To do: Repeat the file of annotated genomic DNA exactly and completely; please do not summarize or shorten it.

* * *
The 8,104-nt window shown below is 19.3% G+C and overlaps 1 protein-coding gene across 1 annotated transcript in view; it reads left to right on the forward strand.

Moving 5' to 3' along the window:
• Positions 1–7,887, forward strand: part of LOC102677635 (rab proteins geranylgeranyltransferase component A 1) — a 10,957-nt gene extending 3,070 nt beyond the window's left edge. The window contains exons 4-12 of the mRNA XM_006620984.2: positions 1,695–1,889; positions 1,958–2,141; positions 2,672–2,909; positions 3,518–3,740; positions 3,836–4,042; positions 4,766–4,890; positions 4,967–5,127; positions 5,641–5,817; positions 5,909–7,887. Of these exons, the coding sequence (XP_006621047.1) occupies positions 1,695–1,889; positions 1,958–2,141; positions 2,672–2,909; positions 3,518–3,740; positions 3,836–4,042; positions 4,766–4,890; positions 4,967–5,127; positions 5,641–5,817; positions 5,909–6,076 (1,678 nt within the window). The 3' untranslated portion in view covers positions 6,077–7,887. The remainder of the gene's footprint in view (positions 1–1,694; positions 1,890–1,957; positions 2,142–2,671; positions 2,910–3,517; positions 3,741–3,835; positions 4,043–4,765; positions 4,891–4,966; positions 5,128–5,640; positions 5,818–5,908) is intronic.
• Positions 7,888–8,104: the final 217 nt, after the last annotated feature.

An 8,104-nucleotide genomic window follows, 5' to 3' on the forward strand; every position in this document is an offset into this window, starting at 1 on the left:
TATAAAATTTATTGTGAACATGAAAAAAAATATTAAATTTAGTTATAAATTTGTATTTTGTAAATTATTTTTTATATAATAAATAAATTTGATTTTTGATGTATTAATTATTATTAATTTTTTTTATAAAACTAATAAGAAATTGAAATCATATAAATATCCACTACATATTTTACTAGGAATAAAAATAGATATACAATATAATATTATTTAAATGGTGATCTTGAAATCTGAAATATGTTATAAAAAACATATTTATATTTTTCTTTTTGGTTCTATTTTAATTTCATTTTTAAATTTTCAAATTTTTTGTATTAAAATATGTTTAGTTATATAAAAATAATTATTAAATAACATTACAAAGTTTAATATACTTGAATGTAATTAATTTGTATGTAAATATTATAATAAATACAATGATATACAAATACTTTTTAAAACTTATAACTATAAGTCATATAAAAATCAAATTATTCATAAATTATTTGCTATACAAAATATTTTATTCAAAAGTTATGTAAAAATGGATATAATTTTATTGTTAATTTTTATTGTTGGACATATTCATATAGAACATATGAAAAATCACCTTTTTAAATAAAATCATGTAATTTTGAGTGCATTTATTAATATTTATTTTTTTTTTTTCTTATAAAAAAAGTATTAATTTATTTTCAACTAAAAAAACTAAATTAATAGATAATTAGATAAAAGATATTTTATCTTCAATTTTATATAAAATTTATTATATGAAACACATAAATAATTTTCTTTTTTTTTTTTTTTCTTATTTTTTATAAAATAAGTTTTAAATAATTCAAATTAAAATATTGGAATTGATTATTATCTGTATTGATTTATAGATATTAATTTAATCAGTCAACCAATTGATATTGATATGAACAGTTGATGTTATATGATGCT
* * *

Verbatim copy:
The 8,104-nt window shown below is 19.3% G+C and overlaps 1 protein-coding gene across 1 annotated transcript in view; it reads left to right on the forward strand.

Moving 5' to 3' along the window:
• Positions 1–7,887, forward strand: part of LOC102677635 (rab proteins geranylgeranyltransferase component A 1) — a 10,957-nt gene extending 3,070 nt beyond the window's left edge. The window contains exons 4-12 of the mRNA XM_006620984.2: positions 1,695–1,889; positions 1,958–2,141; positions 2,672–2,909; positions 3,518–3,740; positions 3,836–4,042; positions 4,766–4,890; positions 4,967–5,127; positions 5,641–5,817; positions 5,909–7,887. Of these exons, the coding sequence (XP_006621047.1) occupies positions 1,695–1,889; positions 1,958–2,141; positions 2,672–2,909; positions 3,518–3,740; positions 3,836–4,042; positions 4,766–4,890; positions 4,967–5,127; positions 5,641–5,817; positions 5,909–6,076 (1,678 nt within the window). The 3' untranslated portion in view covers positions 6,077–7,887. The remainder of the gene's footprint in view (positions 1–1,694; positions 1,890–1,957; positions 2,142–2,671; positions 2,910–3,517; positions 3,741–3,835; positions 4,043–4,765; positions 4,891–4,966; positions 5,128–5,640; positions 5,818–5,908) is intronic.
• Positions 7,888–8,104: the final 217 nt, after the last annotated feature.

An 8,104-nucleotide genomic window follows, 5' to 3' on the forward strand; every position in this document is an offset into this window, starting at 1 on the left:
TATAAAATTTATTGTGAACATGAAAAAAAATATTAAATTTAGTTATAAATTTGTATTTTGTAAATTATTTTTTATATAATAAATAAATTTGATTTTTGATGTATTAATTATTATTAATTTTTTTTATAAAACTAATAAGAAATTGAAATCATATAAATATCCACTACATATTTTACTAGGAATAAAAATAGATATACAATATAATATTATTTAAATGGTGATCTTGAAATCTGAAATATGTTATAAAAAACATATTTATATTTTTCTTTTTGGTTCTATTTTAATTTCATTTTTAAATTTTCAAATTTTTTGTATTAAAATATGTTTAGTTATATAAAAATAATTATTAAATAACATTACAAAGTTTAATATACTTGAATGTAATTAATTTGTATGTAAATATTATAATAAATACAATGATATACAAATACTTTTTAAAACTTATAACTATAAGTCATATAAAAATCAAATTATTCATAAATTATTTGCTATACAAAATATTTTATTCAAAAGTTATGTAAAAATGGATATAATTTTATTGTTAATTTTTATTGTTGGACATATTCATATAGAACATATGAAAAATCACCTTTTTAAATAAAATCATGTAATTTTGAGTGCATTTATTAATATTTATTTTTTTTTTTTCTTATAAAAAAAGTATTAATTTATTTTCAACTAAAAAAACTAAATTAATAGATAATTAGATAAAAGATATTTTATCTTCAATTTTATATAAAATTTATTATATGAAACACATAAATAATTTTCTTTTTTTTTTTTTTTCTTATTTTTTATAAAATAAGTTTTAAATAATTCAAATTAAAATATTGGAATTGATTATTATCTGTATTGATTTATAGATATTAATTTAATCAGTCAACCAATTGATATTGATATGAACAGTTGATGTTATATGATGCT